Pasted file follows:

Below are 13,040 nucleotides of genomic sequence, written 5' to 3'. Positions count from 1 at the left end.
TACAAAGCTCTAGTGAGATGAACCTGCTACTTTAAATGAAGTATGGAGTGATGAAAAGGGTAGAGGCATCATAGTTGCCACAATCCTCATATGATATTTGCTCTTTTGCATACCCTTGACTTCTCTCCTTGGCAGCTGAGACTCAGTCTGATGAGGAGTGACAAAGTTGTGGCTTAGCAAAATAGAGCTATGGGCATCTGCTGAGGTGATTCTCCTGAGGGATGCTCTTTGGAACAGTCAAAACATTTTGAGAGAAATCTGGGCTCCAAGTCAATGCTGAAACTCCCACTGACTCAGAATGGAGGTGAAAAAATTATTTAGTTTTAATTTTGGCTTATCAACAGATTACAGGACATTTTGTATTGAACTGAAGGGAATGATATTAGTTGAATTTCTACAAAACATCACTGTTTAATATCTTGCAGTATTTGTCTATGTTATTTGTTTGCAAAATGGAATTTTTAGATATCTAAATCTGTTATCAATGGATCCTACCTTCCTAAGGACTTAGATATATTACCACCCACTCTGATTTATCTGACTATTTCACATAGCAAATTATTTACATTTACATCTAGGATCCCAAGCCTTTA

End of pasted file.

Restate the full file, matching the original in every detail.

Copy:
Below are 13,040 nucleotides of genomic sequence, written 5' to 3'. Positions count from 1 at the left end.
TACAAAGCTCTAGTGAGATGAACCTGCTACTTTAAATGAAGTATGGAGTGATGAAAAGGGTAGAGGCATCATAGTTGCCACAATCCTCATATGATATTTGCTCTTTTGCATACCCTTGACTTCTCTCCTTGGCAGCTGAGACTCAGTCTGATGAGGAGTGACAAAGTTGTGGCTTAGCAAAATAGAGCTATGGGCATCTGCTGAGGTGATTCTCCTGAGGGATGCTCTTTGGAACAGTCAAAACATTTTGAGAGAAATCTGGGCTCCAAGTCAATGCTGAAACTCCCACTGACTCAGAATGGAGGTGAAAAAATTATTTAGTTTTAATTTTGGCTTATCAACAGATTACAGGACATTTTGTATTGAACTGAAGGGAATGATATTAGTTGAATTTCTACAAAACATCACTGTTTAATATCTTGCAGTATTTGTCTATGTTATTTGTTTGCAAAATGGAATTTTTAGATATCTAAATCTGTTATCAATGGATCCTACCTTCCTAAGGACTTAGATATATTACCACCCACTCTGATTTATCTGACTATTTCACATAGCAAATTATTTACATTTACATCTAGGATCCCAAGCCTTTA